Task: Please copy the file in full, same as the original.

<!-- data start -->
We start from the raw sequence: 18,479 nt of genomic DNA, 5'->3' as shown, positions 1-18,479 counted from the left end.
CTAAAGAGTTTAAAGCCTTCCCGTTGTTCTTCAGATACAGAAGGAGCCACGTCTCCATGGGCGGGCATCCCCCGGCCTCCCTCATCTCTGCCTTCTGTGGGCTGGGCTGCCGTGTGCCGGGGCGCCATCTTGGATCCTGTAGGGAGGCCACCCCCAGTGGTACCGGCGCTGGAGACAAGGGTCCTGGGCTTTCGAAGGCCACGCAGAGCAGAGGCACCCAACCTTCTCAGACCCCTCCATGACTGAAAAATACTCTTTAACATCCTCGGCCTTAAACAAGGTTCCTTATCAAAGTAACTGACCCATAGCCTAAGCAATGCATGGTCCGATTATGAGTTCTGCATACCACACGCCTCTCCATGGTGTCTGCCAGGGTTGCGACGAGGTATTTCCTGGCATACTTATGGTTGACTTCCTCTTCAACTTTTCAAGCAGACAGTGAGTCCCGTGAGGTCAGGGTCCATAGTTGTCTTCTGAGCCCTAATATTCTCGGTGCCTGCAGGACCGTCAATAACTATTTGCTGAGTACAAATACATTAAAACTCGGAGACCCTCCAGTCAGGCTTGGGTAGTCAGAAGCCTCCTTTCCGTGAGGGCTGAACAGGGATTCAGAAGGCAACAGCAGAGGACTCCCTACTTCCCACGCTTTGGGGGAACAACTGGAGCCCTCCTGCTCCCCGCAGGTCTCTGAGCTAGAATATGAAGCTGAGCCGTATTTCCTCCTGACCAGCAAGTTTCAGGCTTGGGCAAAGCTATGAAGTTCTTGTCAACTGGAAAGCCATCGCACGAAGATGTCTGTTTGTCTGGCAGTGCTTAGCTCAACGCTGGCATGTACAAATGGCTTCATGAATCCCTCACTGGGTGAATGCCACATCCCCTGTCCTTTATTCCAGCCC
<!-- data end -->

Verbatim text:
We start from the raw sequence: 18,479 nt of genomic DNA, 5'->3' as shown, positions 1-18,479 counted from the left end.
CTAAAGAGTTTAAAGCCTTCCCGTTGTTCTTCAGATACAGAAGGAGCCACGTCTCCATGGGCGGGCATCCCCCGGCCTCCCTCATCTCTGCCTTCTGTGGGCTGGGCTGCCGTGTGCCGGGGCGCCATCTTGGATCCTGTAGGGAGGCCACCCCCAGTGGTACCGGCGCTGGAGACAAGGGTCCTGGGCTTTCGAAGGCCACGCAGAGCAGAGGCACCCAACCTTCTCAGACCCCTCCATGACTGAAAAATACTCTTTAACATCCTCGGCCTTAAACAAGGTTCCTTATCAAAGTAACTGACCCATAGCCTAAGCAATGCATGGTCCGATTATGAGTTCTGCATACCACACGCCTCTCCATGGTGTCTGCCAGGGTTGCGACGAGGTATTTCCTGGCATACTTATGGTTGACTTCCTCTTCAACTTTTCAAGCAGACAGTGAGTCCCGTGAGGTCAGGGTCCATAGTTGTCTTCTGAGCCCTAATATTCTCGGTGCCTGCAGGACCGTCAATAACTATTTGCTGAGTACAAATACATTAAAACTCGGAGACCCTCCAGTCAGGCTTGGGTAGTCAGAAGCCTCCTTTCCGTGAGGGCTGAACAGGGATTCAGAAGGCAACAGCAGAGGACTCCCTACTTCCCACGCTTTGGGGGAACAACTGGAGCCCTCCTGCTCCCCGCAGGTCTCTGAGCTAGAATATGAAGCTGAGCCGTATTTCCTCCTGACCAGCAAGTTTCAGGCTTGGGCAAAGCTATGAAGTTCTTGTCAACTGGAAAGCCATCGCACGAAGATGTCTGTTTGTCTGGCAGTGCTTAGCTCAACGCTGGCATGTACAAATGGCTTCATGAATCCCTCACTGGGTGAATGCCACATCCCCTGTCCTTTATTCCAGCCC